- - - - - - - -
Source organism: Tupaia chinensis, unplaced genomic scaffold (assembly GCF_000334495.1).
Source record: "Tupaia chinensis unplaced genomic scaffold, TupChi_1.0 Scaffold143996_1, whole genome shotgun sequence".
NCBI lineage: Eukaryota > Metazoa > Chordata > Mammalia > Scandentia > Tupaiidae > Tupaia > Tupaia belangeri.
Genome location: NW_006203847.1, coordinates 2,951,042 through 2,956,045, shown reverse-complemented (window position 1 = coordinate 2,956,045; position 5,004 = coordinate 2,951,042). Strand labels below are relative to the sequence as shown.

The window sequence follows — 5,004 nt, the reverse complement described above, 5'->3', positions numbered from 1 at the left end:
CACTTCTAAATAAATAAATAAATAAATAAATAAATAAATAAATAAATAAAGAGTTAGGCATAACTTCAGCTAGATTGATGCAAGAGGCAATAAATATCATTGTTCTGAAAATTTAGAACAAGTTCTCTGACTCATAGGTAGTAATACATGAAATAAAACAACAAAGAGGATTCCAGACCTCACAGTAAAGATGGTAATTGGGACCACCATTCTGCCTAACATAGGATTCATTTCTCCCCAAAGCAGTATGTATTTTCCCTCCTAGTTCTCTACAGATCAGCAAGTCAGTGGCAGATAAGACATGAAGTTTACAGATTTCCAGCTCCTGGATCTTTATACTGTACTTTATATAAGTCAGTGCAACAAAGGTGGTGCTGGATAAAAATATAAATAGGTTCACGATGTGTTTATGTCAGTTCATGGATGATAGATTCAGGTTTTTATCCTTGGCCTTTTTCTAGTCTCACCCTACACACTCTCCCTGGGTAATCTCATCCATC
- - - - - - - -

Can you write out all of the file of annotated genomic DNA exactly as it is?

Source organism: Tupaia chinensis, unplaced genomic scaffold (assembly GCF_000334495.1).
Source record: "Tupaia chinensis unplaced genomic scaffold, TupChi_1.0 Scaffold143996_1, whole genome shotgun sequence".
NCBI lineage: Eukaryota > Metazoa > Chordata > Mammalia > Scandentia > Tupaiidae > Tupaia > Tupaia belangeri.
Genome location: NW_006203847.1, coordinates 2,951,042 through 2,956,045, shown reverse-complemented (window position 1 = coordinate 2,956,045; position 5,004 = coordinate 2,951,042). Strand labels below are relative to the sequence as shown.

The window sequence follows — 5,004 nt, the reverse complement described above, 5'->3', positions numbered from 1 at the left end:
CACTTCTAAATAAATAAATAAATAAATAAATAAATAAATAAATAAATAAAGAGTTAGGCATAACTTCAGCTAGATTGATGCAAGAGGCAATAAATATCATTGTTCTGAAAATTTAGAACAAGTTCTCTGACTCATAGGTAGTAATACATGAAATAAAACAACAAAGAGGATTCCAGACCTCACAGTAAAGATGGTAATTGGGACCACCATTCTGCCTAACATAGGATTCATTTCTCCCCAAAGCAGTATGTATTTTCCCTCCTAGTTCTCTACAGATCAGCAAGTCAGTGGCAGATAAGACATGAAGTTTACAGATTTCCAGCTCCTGGATCTTTATACTGTACTTTATATAAGTCAGTGCAACAAAGGTGGTGCTGGATAAAAATATAAATAGGTTCACGATGTGTTTATGTCAGTTCATGGATGATAGATTCAGGTTTTTATCCTTGGCCTTTTTCTAGTCTCACCCTACACACTCTCCCTGGGTAATCTCATCCATC